Banner Health News Center  

Banner Health launches mandatory flu-shot policy
for all personnel


PHOENIX (Sept. 11, 2012) – Banner Health is launching a systemwide mandatory flu vaccine policy which will require all employees, employed physicians, volunteers, vendors, contractors and health care students to be vaccinated by Dec. 1.

The requirement is part of Banner’s “No Flu for You” program, which aims to ensure that Banner-affiliated personnel are vaccinated. This plan involves more than 36,000 employees at Banner’s acute-care hospitals and other healthcare facilities in Alaska, Arizona, California, Colorado, Nebraska, Nevada and Wyoming.

“We believe this is the right thing to do to protect our patients, visitors, employees, physicians and volunteers,” says Marjorie Bessel, MD, chief medical officer for Banner Health’s Arizona East region. “The flu can be prevented and immunization is a very effective way to decrease the spread of the virus.”

The flu vaccine will be provided free to all Banner Health employees, medical staff and volunteers, with vaccinations beginning in early September. Those unable to receive the vaccination because of medical or religious reasons will have the opportunity to apply for an exemption to meet the Dec. 1 deadline.

Individuals who don’t receive the vaccine will be required to wear a surgical mask wherever patients may be present during the flu season, from Dec. 1 through March 31.

The flu is a contagious disease and contributes to more than 36,000 preventable deaths annually in the U.S., and vaccination is a very effect way to prevent it. According for the Centers of Disease Control, flu vaccination of health care workers have been shown to help prevent death in patients, as well as reduce the influenza infection.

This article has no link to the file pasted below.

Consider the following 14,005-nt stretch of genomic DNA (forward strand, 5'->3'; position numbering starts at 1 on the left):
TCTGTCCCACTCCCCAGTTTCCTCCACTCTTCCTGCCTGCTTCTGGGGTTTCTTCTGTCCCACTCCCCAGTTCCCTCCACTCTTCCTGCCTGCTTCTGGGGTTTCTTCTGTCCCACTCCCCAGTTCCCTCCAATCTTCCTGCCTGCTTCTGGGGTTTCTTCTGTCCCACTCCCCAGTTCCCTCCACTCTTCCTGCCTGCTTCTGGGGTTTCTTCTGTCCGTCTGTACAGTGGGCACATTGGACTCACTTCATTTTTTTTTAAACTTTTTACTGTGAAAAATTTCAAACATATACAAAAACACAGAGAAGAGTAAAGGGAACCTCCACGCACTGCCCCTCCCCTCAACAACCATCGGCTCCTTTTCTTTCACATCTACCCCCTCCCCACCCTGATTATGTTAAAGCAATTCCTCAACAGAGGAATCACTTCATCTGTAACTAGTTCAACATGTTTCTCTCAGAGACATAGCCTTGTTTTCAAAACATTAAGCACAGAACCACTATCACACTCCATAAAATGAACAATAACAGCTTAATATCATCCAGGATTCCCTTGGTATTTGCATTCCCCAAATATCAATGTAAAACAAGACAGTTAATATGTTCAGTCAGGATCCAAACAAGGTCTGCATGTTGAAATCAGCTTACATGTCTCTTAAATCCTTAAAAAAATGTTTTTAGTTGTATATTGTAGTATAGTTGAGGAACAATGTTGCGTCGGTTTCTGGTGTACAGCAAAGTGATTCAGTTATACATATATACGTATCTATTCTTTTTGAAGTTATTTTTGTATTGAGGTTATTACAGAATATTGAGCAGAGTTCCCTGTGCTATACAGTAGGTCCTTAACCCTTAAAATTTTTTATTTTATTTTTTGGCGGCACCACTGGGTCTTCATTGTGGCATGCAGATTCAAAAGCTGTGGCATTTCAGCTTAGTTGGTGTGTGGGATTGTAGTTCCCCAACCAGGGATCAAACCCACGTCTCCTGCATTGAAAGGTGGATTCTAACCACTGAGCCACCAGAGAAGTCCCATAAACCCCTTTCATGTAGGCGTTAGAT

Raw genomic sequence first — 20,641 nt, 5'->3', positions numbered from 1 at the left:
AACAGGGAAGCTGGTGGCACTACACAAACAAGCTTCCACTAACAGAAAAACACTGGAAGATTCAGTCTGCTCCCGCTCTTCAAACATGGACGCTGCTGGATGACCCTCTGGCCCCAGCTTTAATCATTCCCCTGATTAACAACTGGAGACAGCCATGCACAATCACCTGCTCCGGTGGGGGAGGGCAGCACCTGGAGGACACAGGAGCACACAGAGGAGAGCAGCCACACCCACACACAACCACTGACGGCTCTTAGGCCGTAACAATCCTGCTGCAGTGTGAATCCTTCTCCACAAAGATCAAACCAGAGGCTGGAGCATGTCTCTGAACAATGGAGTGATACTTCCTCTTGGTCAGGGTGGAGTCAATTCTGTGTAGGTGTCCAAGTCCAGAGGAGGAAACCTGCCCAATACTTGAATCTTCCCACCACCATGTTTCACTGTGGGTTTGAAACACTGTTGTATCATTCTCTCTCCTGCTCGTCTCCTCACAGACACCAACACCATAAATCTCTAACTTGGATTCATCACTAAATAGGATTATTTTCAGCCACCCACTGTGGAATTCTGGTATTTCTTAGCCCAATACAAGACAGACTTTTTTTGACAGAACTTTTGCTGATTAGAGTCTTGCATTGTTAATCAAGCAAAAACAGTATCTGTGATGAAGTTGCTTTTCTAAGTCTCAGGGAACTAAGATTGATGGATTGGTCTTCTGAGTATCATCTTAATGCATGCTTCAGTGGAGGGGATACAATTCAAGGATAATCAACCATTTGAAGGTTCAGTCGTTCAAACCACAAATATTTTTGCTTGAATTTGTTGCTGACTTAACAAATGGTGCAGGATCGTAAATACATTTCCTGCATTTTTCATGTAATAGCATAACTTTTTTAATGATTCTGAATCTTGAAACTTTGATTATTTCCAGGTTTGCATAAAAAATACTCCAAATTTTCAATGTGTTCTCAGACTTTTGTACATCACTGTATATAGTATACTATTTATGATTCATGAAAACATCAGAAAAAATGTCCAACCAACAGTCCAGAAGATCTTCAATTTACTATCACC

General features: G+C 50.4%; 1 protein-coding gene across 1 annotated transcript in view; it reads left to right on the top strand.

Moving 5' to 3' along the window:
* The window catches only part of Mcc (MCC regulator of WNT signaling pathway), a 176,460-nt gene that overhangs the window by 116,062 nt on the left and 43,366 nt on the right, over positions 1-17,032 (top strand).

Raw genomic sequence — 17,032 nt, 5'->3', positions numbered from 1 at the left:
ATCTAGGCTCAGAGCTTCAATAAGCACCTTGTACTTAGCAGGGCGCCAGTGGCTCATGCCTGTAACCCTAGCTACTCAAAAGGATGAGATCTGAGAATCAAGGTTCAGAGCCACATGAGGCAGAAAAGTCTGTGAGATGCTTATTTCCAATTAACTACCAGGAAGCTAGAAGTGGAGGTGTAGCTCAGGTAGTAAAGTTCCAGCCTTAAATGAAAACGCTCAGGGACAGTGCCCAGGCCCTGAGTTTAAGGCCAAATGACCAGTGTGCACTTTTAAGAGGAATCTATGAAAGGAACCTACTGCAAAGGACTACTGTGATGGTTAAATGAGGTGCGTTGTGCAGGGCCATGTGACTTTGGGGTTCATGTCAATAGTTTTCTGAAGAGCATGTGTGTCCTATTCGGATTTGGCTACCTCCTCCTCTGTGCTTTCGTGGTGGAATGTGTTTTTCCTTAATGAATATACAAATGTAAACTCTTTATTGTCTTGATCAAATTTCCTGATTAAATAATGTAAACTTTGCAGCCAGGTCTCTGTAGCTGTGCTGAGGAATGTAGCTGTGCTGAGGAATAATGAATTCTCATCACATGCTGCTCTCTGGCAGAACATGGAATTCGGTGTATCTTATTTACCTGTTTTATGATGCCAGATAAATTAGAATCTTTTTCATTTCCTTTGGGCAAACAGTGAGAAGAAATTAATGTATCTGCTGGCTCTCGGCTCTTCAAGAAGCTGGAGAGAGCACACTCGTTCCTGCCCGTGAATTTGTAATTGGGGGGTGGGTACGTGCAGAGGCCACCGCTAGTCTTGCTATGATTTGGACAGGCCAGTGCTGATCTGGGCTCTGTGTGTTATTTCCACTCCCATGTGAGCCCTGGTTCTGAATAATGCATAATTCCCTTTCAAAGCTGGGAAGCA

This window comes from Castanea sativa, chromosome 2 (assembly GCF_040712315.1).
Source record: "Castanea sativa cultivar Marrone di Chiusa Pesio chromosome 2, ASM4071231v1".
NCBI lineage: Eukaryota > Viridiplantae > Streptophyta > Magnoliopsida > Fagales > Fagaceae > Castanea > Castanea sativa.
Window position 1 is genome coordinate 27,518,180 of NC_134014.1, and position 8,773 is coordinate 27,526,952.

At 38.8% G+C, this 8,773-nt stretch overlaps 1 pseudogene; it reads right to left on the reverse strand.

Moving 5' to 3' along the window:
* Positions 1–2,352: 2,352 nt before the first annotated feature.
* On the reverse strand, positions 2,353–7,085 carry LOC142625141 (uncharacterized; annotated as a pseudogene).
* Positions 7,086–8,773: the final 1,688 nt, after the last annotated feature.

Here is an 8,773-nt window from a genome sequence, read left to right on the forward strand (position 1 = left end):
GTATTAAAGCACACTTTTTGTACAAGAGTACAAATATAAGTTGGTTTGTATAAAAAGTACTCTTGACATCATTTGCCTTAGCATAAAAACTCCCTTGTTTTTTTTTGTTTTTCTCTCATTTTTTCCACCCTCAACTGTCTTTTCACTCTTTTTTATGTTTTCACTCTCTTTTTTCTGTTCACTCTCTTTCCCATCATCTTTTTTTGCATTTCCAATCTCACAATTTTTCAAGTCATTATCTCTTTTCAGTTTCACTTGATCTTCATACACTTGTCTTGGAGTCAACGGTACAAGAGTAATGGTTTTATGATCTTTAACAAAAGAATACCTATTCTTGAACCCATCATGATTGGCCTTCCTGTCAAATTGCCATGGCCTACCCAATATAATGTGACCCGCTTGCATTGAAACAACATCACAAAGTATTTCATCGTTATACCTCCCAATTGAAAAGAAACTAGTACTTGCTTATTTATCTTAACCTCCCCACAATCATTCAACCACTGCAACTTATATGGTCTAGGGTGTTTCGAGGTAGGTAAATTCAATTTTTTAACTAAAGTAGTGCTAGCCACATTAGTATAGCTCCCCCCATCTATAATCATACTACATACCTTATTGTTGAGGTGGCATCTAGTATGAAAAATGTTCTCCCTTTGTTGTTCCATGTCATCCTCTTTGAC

Young children, people 65 years of age or older, pregnant women and people with conditions such as heart, lung or kidney disease or a weakened immune system are at high risk for getting the flu, which can cause fever and pneumonia and make existing medical conditions worse.

The flu shot that’s given to all health care workers and the general public this year protects against two strains of influenza A and influenza B virus. This year, shots are being given in September since flu season typically begins in October with spikes in January and February. The vaccine protects for about one year. 

During last year’s flu season, Banner Ironwood Medical Center in San Tan Valley, Ariz., piloted this program with more than 99 percent of all required personnel receiving the vaccine.

Banner Health’s “No Flu for You” campaign also includes education about the safety and effectiveness of the vaccine, which can’t cause the flu and is 70 to 90 percent effective at preventing the three most common types of the virus each year.

Banner Health is one of the largest, nonprofit health care systems in the country. The system owns or manages 22 acute-care hospitals, long-term care centers and an array of other services including family clinics, home care services, a nursing registry and home medical equipment services in seven states: Alaska, Arizona, California, Colorado, Nebraska, Nevada and Wyoming. 

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